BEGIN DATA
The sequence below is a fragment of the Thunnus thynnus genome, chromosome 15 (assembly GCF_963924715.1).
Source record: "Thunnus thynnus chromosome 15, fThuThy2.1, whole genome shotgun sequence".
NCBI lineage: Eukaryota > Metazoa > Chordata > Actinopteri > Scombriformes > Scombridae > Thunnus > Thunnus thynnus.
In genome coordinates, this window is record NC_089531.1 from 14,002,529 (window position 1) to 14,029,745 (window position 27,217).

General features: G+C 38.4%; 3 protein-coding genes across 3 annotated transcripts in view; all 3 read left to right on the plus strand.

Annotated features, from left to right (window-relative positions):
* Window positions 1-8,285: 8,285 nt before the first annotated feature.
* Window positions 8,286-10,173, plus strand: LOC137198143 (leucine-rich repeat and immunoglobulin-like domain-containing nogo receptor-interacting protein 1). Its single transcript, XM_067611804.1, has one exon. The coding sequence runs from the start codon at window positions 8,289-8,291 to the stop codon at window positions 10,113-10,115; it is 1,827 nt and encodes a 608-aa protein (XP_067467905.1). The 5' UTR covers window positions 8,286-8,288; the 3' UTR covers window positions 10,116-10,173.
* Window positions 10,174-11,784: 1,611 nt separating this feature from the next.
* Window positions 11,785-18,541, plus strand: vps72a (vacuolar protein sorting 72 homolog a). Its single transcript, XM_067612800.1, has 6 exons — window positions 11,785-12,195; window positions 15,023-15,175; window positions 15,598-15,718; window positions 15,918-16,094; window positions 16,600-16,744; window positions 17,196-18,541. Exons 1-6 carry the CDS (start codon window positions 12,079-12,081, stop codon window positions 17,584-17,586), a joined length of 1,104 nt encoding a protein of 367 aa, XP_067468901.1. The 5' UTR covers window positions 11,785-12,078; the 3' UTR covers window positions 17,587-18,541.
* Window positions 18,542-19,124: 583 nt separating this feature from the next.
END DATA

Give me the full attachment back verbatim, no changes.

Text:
The sequence below is a fragment of the Thunnus thynnus genome, chromosome 15 (assembly GCF_963924715.1).
Source record: "Thunnus thynnus chromosome 15, fThuThy2.1, whole genome shotgun sequence".
NCBI lineage: Eukaryota > Metazoa > Chordata > Actinopteri > Scombriformes > Scombridae > Thunnus > Thunnus thynnus.
In genome coordinates, this window is record NC_089531.1 from 14,002,529 (window position 1) to 14,029,745 (window position 27,217).

General features: G+C 38.4%; 3 protein-coding genes across 3 annotated transcripts in view; all 3 read left to right on the plus strand.

Annotated features, from left to right (window-relative positions):
* Window positions 1-8,285: 8,285 nt before the first annotated feature.
* Window positions 8,286-10,173, plus strand: LOC137198143 (leucine-rich repeat and immunoglobulin-like domain-containing nogo receptor-interacting protein 1). Its single transcript, XM_067611804.1, has one exon. The coding sequence runs from the start codon at window positions 8,289-8,291 to the stop codon at window positions 10,113-10,115; it is 1,827 nt and encodes a 608-aa protein (XP_067467905.1). The 5' UTR covers window positions 8,286-8,288; the 3' UTR covers window positions 10,116-10,173.
* Window positions 10,174-11,784: 1,611 nt separating this feature from the next.
* Window positions 11,785-18,541, plus strand: vps72a (vacuolar protein sorting 72 homolog a). Its single transcript, XM_067612800.1, has 6 exons — window positions 11,785-12,195; window positions 15,023-15,175; window positions 15,598-15,718; window positions 15,918-16,094; window positions 16,600-16,744; window positions 17,196-18,541. Exons 1-6 carry the CDS (start codon window positions 12,079-12,081, stop codon window positions 17,584-17,586), a joined length of 1,104 nt encoding a protein of 367 aa, XP_067468901.1. The 5' UTR covers window positions 11,785-12,078; the 3' UTR covers window positions 17,587-18,541.
* Window positions 18,542-19,124: 583 nt separating this feature from the next.